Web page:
Native Plants & Pollinators

Native Plants & Pollinators

What comes to mind when you think of pollinators? Bees and butterflies? Hummingbirds? Maybe even flies, beetles, or mosquitoes? Wasps, bats, ants, and even humans can all play a role in pollination. How many of these have you seen in your garden this year?

‘Pollinator’ refers to anything that helps transfer pollen from the stamen (the male part of a plant) to the stigma (female part) of the same or another plant. The movement of pollen is essential for the plant’s fertilization process and leads to the production of fruits and seeds. Pollination allows for plants to produce enough seeds for dispersal and propagation and to maintain genetic diversity. Regular visits from pollinators also contribute to larger, more flavorful fruits and higher crop yields. Without our pollinating allies, roughly 80% of crop plants worldwide would not survive.

Since recording began at the end of the 20th century, we have seen massive decline across most pollinator species with causes ranging from loss of habitat to the overuse of chemicals. At the same time, the United States has lost over 150 million acres of native habitat and farmland to urban sprawl and development. With this development comes the largest monoculture in our country: the manicured lawn- of which we have over 40 million acres. With this human dominated landscaping, we have left natural spaces too few and far between to support diverse ecosystems for wildlife.

BUT there is good news! Though systemic policy change is what will make the most impactful long-term difference, each of us can support our local pollinators with the strategic use of native plants in our landscaping. Native plants are species that have naturally evolved in a specific region, without human intervention. This means that native plants have also evolved alongside the pollinator population, making them the best source of food and shelter. Filling our gardens with native trees, shrubs and flowers can make our yards essential hubs for local biodiversity, with the added benefit of needing less time and energy to sustain.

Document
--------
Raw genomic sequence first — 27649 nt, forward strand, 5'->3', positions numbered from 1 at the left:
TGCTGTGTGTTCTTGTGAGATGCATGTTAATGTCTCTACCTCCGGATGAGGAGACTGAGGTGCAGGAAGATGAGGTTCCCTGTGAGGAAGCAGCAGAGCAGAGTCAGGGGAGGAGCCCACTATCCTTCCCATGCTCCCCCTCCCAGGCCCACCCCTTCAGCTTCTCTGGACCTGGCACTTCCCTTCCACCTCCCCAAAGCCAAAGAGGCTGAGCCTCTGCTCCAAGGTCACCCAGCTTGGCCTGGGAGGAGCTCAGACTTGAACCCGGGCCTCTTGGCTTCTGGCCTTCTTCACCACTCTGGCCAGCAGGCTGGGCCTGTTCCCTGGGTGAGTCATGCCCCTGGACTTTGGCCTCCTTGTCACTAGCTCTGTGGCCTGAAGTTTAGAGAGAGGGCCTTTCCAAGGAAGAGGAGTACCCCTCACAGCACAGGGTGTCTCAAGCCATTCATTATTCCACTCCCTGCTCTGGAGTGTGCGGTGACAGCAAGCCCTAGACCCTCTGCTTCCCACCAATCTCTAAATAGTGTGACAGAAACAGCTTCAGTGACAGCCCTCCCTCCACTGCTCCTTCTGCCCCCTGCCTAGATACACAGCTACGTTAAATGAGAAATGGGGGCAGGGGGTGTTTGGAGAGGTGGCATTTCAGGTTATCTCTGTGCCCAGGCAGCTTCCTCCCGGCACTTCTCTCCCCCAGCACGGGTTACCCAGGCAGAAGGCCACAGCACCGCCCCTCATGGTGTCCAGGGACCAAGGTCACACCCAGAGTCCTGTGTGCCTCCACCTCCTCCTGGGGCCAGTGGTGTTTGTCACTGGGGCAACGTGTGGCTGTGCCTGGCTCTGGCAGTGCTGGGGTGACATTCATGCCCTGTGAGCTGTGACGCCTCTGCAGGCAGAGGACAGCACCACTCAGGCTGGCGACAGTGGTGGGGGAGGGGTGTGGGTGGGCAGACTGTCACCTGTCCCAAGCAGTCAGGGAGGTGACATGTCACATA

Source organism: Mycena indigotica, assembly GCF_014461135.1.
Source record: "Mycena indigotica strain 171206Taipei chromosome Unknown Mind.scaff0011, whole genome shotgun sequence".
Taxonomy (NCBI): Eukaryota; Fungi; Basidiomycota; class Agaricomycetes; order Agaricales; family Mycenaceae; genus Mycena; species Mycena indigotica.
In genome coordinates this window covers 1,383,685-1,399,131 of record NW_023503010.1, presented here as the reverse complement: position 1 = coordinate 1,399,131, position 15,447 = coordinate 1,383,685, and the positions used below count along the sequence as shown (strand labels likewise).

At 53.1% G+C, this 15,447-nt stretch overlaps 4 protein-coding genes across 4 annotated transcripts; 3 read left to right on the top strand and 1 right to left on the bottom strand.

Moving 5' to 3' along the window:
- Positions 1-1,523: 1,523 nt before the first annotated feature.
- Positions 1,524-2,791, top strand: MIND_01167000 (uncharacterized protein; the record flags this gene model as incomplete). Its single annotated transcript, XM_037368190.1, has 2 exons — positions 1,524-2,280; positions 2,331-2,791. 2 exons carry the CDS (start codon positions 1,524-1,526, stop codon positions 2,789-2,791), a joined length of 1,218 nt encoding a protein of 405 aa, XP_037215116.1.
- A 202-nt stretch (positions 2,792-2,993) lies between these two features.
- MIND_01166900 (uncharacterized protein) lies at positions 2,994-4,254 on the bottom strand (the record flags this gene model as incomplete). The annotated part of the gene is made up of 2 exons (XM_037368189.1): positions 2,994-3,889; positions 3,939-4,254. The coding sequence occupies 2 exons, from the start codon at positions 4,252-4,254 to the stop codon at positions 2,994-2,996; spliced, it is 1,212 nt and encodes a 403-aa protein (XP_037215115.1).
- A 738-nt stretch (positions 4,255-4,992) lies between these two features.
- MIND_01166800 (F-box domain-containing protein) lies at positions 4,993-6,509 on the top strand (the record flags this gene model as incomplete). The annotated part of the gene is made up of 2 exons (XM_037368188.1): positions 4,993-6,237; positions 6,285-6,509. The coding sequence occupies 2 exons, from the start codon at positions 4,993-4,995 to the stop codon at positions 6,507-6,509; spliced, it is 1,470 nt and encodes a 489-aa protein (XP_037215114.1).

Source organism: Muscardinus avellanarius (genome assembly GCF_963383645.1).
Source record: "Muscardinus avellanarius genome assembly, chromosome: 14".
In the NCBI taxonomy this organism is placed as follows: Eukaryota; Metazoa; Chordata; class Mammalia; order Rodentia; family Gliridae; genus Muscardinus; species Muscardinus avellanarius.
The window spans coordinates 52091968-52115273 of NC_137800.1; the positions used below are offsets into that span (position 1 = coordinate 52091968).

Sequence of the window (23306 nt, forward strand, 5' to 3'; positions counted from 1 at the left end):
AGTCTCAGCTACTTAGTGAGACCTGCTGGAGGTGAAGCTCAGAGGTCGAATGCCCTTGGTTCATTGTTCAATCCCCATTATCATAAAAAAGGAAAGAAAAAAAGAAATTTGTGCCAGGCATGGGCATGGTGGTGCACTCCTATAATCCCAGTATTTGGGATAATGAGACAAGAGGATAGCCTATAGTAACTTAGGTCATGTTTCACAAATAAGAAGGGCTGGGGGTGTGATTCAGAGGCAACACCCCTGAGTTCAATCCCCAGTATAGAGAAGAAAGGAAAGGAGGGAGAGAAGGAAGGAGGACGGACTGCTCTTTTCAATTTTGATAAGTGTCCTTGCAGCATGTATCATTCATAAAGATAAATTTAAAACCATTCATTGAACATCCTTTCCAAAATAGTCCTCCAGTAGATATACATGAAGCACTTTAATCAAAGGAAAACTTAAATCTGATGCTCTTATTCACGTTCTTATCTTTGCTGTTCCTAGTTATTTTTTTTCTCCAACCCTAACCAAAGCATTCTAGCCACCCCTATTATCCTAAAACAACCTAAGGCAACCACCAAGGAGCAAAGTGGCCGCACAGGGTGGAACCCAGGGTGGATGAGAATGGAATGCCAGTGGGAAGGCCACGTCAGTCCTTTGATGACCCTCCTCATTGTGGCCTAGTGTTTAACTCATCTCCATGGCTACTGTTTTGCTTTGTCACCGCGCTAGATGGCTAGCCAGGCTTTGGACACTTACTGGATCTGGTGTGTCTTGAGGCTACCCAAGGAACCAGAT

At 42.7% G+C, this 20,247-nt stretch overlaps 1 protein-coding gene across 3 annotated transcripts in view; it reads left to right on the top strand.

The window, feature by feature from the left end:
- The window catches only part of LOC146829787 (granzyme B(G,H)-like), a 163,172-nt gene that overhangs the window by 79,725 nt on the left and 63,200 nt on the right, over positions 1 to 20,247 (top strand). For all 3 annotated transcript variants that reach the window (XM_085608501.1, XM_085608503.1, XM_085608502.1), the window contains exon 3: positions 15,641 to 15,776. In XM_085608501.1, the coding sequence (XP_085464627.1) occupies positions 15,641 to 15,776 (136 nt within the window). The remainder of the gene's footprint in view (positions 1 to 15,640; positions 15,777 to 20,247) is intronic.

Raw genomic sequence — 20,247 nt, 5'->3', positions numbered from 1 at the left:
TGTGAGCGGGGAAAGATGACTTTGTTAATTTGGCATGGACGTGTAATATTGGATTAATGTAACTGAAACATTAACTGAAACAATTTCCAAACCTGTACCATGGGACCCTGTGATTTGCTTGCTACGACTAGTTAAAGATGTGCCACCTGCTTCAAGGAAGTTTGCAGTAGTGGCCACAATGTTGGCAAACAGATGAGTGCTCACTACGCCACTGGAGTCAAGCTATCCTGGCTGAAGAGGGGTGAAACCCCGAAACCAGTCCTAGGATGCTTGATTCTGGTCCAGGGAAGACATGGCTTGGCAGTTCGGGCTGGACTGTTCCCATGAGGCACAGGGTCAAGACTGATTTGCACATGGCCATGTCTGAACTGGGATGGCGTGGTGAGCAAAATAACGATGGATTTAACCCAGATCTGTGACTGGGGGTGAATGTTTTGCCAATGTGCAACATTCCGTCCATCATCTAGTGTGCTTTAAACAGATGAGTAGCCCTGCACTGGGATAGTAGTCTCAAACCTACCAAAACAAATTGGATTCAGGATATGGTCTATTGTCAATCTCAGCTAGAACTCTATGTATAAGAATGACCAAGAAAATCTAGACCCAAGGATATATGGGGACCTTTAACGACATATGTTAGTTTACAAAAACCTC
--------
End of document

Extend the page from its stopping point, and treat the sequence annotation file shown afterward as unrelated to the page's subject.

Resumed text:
You may notice at most nurseries, and especially large chain stores, the majority of plants available are from other countries and have been brought in solely for aesthetic purposes. We also don’t have to look far to find places where this has become extremely problematic as many of these plants can outcompete local flora, becoming invasive.

Here at Native Foods Nursery, we are dedicated to working only with native plants (in case you didn’t get that from our name). Because we are located in Oregon, the plants we offer come from the Pacific Northwest, however many of the species we carry are found in other places all across North America. Each of the plants we have to offer has a section in their description that tells where their native range is, to help you make decisions that will be the most beneficial to your garden. Local extension offices are amazing resources for the most localized information on what plants are beneficial, and which have the potential to become invasive. If you have questions or need help designing a garden with pollinators in mind, we also offer a one-hour consultation, booked through our website.

Spring has sprung, and with early blooms popping, we are starting to see more pollinator activity all around the Nursery. It’s the perfect time to get wildflowers to add to your garden to increase food supply for your local pollinators. Happy planting!